The pepperoni roll is an Italian-American stuffed bread roll. Originally conceived of as a coal miner’s lunch, it is popular in West Virginia and some nearby regions of the Appalachian Mountains such as Western Pennsylvania, Western Maryland, and Appalachian Ohio. In West Virginia, it is nearly ubiquitous, particularly in convenience stores, and is arguably the food most closely associated with the state. Pepperoni rolls are also found in Southeast Michigan where they were popular among autoworkers in the factories.
The classic pepperoni roll consists of a fairly soft white yeast-leavened bread roll with pepperoni baked in the middle. During baking, the fats in the pepperoni (which are hard at room temperature) melt, resulting in a spicy oil suffusing into the bread. Pepperoni rolls are typically eaten for lunch or breakfast, either unheated or slightly warmed.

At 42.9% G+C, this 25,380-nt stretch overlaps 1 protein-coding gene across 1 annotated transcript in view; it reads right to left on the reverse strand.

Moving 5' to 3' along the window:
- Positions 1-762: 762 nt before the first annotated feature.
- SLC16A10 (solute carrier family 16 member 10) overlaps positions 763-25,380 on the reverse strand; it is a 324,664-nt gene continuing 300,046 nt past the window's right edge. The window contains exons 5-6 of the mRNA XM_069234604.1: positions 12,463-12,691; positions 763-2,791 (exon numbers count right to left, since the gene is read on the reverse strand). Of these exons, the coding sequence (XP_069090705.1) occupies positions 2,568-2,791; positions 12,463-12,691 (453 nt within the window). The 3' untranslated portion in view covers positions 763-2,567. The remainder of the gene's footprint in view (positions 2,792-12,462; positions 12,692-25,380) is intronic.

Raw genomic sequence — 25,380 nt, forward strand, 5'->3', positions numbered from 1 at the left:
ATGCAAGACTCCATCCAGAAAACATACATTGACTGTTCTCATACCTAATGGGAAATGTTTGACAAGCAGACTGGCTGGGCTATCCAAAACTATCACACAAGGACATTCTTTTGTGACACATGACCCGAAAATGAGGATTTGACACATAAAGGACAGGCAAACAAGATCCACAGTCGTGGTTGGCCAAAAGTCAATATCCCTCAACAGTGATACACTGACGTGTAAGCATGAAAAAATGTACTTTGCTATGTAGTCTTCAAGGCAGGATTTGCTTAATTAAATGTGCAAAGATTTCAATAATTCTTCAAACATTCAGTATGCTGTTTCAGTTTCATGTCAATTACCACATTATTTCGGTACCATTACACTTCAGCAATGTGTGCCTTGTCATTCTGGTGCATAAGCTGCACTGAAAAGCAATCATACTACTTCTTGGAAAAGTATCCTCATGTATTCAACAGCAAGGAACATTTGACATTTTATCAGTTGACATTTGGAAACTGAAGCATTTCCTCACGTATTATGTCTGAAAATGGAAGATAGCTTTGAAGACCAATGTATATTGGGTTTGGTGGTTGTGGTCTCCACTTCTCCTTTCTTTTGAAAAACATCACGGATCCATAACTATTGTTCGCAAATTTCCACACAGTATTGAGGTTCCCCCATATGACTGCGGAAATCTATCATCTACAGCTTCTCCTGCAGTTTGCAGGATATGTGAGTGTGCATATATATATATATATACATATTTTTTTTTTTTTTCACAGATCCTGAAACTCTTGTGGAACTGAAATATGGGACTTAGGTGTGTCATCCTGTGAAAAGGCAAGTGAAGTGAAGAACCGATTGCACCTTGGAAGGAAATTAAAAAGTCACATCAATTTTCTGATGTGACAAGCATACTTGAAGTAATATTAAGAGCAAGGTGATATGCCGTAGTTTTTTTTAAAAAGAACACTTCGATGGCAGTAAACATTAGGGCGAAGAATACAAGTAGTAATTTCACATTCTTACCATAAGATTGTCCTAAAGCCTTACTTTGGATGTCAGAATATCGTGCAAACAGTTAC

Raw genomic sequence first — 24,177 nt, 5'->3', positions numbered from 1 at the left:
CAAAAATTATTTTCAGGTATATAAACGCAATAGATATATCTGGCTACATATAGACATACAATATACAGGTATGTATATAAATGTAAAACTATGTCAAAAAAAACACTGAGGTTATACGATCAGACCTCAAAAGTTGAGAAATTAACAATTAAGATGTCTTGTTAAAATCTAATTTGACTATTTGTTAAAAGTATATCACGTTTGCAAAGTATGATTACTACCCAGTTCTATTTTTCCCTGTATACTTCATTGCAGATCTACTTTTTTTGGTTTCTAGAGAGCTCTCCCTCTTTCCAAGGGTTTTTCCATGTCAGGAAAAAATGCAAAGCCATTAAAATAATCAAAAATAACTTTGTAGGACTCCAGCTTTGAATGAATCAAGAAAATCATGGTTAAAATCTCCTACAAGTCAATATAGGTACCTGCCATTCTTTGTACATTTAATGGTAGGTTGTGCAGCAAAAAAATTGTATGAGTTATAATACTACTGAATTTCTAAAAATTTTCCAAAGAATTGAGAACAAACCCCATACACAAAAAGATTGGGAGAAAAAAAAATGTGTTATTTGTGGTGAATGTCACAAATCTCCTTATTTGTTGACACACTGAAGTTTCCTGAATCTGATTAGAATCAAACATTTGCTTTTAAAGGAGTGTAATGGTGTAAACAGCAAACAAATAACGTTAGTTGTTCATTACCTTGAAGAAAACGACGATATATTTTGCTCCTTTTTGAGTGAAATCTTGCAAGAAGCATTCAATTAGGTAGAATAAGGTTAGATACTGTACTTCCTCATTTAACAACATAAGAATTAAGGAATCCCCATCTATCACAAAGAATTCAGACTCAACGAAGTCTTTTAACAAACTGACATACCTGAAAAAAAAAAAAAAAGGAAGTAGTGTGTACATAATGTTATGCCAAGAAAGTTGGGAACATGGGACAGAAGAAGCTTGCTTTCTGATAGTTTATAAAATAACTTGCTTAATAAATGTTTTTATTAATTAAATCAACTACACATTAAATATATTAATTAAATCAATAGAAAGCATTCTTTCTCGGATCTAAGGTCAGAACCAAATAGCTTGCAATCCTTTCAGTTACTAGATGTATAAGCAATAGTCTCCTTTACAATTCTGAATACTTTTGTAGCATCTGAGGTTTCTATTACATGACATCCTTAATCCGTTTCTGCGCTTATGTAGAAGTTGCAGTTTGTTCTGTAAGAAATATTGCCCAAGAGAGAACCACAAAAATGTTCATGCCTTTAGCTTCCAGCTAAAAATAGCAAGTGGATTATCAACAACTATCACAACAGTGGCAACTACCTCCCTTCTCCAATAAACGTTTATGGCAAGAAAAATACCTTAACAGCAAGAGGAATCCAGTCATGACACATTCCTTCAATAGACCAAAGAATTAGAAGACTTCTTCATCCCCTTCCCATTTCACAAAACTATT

The pepperoni roll was first sold by Giuseppe “Joseph” Argiro at the Country Club Bakery in Fairmont, West Virginia, in 1927. The rolls originated as a lunch option for the coal miners of north-central West Virginia in the first half of the 20th century. Pepperoni rolls do not need to be refrigerated for storage and could readily be packed for lunch by miners. Pepperoni and other Italian foods became popular in north-central West Virginia in the early 20th century, when the booming mines and railroads attracted many immigrants from Italy. The pepperoni roll bears a resemblance to the pasty and sausage roll, which originated in the mining communities of Great Britain, as well as the Italian calzone.
Variations on the original pepperoni roll may contain different types of cheese, peppers, or other ingredients. The pepperoni within can take several forms, including a single stick, several folded slices, or shredded or ground meat.
According to en.wikipedia.org. Source of photo: internet